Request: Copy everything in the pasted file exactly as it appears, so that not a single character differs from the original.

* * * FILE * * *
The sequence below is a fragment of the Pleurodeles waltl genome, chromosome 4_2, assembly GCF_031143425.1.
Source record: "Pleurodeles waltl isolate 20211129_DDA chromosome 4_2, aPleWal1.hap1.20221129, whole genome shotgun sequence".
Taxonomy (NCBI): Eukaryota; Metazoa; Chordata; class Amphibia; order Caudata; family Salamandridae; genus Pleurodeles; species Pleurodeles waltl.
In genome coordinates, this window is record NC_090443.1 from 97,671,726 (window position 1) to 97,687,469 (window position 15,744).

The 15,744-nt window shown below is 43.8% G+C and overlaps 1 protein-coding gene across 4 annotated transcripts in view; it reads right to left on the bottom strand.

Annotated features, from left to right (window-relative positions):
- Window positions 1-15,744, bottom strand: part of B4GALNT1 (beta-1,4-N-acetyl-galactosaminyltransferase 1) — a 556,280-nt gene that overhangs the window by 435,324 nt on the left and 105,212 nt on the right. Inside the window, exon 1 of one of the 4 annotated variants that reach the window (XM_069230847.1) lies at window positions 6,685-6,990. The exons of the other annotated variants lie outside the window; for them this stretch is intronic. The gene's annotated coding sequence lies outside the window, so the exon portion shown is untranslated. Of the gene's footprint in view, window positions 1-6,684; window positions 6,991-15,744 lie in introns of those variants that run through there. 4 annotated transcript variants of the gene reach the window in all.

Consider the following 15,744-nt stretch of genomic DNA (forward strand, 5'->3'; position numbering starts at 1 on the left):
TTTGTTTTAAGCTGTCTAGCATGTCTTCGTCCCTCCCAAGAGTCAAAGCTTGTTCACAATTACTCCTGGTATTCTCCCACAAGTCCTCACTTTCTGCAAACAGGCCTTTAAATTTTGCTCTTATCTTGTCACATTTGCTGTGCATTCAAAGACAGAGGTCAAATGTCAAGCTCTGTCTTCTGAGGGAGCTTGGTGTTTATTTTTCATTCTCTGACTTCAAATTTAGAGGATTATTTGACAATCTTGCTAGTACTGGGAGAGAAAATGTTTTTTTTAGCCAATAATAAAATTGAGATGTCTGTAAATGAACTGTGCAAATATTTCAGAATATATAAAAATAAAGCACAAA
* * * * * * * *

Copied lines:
The sequence below is a fragment of the Pleurodeles waltl genome, chromosome 4_2, assembly GCF_031143425.1.
Source record: "Pleurodeles waltl isolate 20211129_DDA chromosome 4_2, aPleWal1.hap1.20221129, whole genome shotgun sequence".
Taxonomy (NCBI): Eukaryota; Metazoa; Chordata; class Amphibia; order Caudata; family Salamandridae; genus Pleurodeles; species Pleurodeles waltl.
In genome coordinates, this window is record NC_090443.1 from 97,671,726 (window position 1) to 97,687,469 (window position 15,744).

The 15,744-nt window shown below is 43.8% G+C and overlaps 1 protein-coding gene across 4 annotated transcripts in view; it reads right to left on the bottom strand.

Annotated features, from left to right (window-relative positions):
- Window positions 1-15,744, bottom strand: part of B4GALNT1 (beta-1,4-N-acetyl-galactosaminyltransferase 1) — a 556,280-nt gene that overhangs the window by 435,324 nt on the left and 105,212 nt on the right. Inside the window, exon 1 of one of the 4 annotated variants that reach the window (XM_069230847.1) lies at window positions 6,685-6,990. The exons of the other annotated variants lie outside the window; for them this stretch is intronic. The gene's annotated coding sequence lies outside the window, so the exon portion shown is untranslated. Of the gene's footprint in view, window positions 1-6,684; window positions 6,991-15,744 lie in introns of those variants that run through there. 4 annotated transcript variants of the gene reach the window in all.

Consider the following 15,744-nt stretch of genomic DNA (forward strand, 5'->3'; position numbering starts at 1 on the left):
TTTGTTTTAAGCTGTCTAGCATGTCTTCGTCCCTCCCAAGAGTCAAAGCTTGTTCACAATTACTCCTGGTATTCTCCCACAAGTCCTCACTTTCTGCAAACAGGCCTTTAAATTTTGCTCTTATCTTGTCACATTTGCTGTGCATTCAAAGACAGAGGTCAAATGTCAAGCTCTGTCTTCTGAGGGAGCTTGGTGTTTATTTTTCATTCTCTGACTTCAAATTTAGAGGATTATTTGACAATCTTGCTAGTACTGGGAGAGAAAATGTTTTTTTTAGCCAATAATAAAATTGAGATGTCTGTAAATGAACTGTGCAAATATTTCAGAATATATAAAAATAAAGCACAAA